The oil gamble of the decade could finally pay off

With the discovery of oil in the Sea Lion field - and the prospect of more to come – the Falklands oil story is nearing the moment of truth, says Tom Bulford.

There is quite a buzz surrounding the Falkland Islands right now. UK listed explorer Rockhopper's Sea Lion field discovery marked the first major oil finding in the islands. And many other oil explorers are scouring the Falkland basins for prospects as we speak.

Even Hollywood actor Sean Penn was moved to give his take on the Falklands declaring that the UK was acting "colonialist" in its relations with the islands.

Not that we should concern ourselves too much with Sean Penn's position on the Falklands. After all, he is a bit of late comer to this story.

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Most of us however have been following developments in Falklands very closely over the last few years. We know that there is an estimated total recoverable oil of 448 million barrels in the Sea Lion field alone not far short of the discovery single largest field in the UK North Sea this century.

According to Edison Investment Research, Sea Lion is a highly attractive project even at an oil price as low as $80 a barrel, and it is confident that Rockhopper will find a partner willing to put up the $2bn needed to bring the field into production.

We also know that there are a number of very promising prospects that could reach those reserves in the coming weeks. Let's take a look at those.

How each Falkland islander could become £2m richer

The Sea Lion field success by Rockhopper could transform the fortunes of the Falkland Islands. The government, for example, should expect to see $3.9bn in royalties and $6.6bn in tax revenues over the life of the field. To put this in context, the government only received $39m in tax and other income in 2009/2010. From another perspective, the population of the Falklands is about 3,000. Divide that number into the $10.5bn income from Sea Lion and it gives each islander a potential bounty of over £2m.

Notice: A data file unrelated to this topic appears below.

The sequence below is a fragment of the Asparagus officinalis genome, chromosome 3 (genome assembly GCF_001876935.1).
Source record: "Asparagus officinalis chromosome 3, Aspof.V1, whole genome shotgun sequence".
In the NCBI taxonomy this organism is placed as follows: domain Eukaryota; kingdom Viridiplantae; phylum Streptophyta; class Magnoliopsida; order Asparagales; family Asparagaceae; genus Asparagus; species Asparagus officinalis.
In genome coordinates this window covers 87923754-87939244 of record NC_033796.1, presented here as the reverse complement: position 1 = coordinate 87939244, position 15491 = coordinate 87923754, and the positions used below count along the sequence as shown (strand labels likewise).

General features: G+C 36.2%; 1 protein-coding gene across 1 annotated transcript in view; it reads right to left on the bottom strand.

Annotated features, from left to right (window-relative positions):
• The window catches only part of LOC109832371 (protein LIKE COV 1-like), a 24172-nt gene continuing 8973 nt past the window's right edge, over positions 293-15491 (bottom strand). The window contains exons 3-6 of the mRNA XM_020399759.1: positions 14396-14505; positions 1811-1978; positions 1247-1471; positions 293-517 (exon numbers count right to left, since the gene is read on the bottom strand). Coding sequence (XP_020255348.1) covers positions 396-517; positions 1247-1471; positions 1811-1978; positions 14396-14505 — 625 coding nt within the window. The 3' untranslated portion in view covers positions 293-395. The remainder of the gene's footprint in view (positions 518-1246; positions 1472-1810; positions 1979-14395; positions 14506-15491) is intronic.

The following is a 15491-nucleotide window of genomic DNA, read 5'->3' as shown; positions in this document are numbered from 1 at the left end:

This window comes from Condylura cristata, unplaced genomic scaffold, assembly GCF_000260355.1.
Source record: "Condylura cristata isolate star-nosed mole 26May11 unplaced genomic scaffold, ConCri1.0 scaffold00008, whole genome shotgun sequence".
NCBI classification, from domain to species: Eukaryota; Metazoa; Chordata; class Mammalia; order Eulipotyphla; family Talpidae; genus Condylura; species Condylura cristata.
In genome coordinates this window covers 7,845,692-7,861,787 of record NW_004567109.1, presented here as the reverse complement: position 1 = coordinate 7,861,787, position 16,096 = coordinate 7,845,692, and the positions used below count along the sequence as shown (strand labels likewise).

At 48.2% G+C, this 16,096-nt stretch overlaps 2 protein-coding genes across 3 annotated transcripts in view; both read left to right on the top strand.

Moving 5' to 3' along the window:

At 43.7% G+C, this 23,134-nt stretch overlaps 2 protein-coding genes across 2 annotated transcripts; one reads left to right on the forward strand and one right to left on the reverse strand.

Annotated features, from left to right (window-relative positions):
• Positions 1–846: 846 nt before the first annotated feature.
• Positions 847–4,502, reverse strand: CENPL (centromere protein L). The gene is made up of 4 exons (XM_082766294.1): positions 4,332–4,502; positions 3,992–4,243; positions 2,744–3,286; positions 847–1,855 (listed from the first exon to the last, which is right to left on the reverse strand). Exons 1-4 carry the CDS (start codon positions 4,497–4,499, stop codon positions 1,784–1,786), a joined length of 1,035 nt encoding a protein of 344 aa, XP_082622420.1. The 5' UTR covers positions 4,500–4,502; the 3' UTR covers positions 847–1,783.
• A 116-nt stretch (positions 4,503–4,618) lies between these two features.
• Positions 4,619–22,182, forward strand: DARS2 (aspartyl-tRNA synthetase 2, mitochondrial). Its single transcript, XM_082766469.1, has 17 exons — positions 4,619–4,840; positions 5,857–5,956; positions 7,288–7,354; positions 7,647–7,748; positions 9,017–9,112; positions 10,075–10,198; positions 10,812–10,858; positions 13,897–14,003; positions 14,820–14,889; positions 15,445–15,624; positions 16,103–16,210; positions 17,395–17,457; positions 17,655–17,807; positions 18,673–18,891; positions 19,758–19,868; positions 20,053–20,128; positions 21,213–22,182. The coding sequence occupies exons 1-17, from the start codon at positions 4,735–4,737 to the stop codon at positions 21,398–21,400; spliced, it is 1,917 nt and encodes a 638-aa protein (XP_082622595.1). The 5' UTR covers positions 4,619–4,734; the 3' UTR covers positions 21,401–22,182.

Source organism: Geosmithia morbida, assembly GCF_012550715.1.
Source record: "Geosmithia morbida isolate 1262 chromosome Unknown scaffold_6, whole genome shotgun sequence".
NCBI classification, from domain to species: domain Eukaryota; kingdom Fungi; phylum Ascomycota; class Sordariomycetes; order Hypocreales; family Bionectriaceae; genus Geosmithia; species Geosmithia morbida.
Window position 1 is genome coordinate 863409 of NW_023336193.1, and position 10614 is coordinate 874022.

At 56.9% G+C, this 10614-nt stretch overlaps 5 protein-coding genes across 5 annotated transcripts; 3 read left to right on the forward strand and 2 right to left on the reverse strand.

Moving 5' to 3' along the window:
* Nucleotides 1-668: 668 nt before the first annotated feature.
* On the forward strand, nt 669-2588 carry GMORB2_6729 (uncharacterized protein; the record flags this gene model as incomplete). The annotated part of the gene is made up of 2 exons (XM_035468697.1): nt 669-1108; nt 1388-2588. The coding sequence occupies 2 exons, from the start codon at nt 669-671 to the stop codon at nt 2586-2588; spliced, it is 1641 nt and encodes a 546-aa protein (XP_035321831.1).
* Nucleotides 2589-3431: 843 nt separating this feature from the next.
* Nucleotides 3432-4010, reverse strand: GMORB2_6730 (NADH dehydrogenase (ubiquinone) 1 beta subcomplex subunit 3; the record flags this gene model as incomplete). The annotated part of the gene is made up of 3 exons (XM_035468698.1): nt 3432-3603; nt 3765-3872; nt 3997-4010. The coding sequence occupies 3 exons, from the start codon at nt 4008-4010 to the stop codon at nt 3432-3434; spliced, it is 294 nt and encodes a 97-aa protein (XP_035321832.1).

That is a handy sum, but it pales into insignificance compared with what could happen.

On 31 January, Borders & Southern (BOR) spudded its first well in the ocean to the south of the Falkland Islands. It said that this operation would take about 45 days. That means we should now be less than a fortnight from discovering whether it strikes oil. With 2 April marking the 30th anniversary of the start of the Falklands war, and the price of oil edging up towards fresh highs, a storm is brewing, and success for Borders & Southern could turn this into a hurricane.

The Leiv Eiriksson rig could deliver ten times the payload of Sea Lion

So far, recent drilling in the Falklands has been confined to the shallow water northern basin. With Rockhopper now focussing on bringing Sea Lion into production, further exploratory drilling in the northern basin is unlikely until 2015, so the focus is now on the southern basin.

After completing the first well for Borders & Southern, the Leiv Eiriksson rig is set to drill three more one more for Borders and two for Falkland Oil & Gas. The biggest of these is the latter's Loligo prospect which, with an estimated resource of 4.7 billion barrels, is ten times the size of Sea Lion.

It is the second largest exploration prospect to be drilled anywhere in recent years, with its resource potential exceeded only by the 7.9bn-barrel Libra discovery off Brazil. In all, the four prospects targeted by the Leiv Eiriksson have estimated potential resources of almost eight billion barrels, three times current UK oil reserves.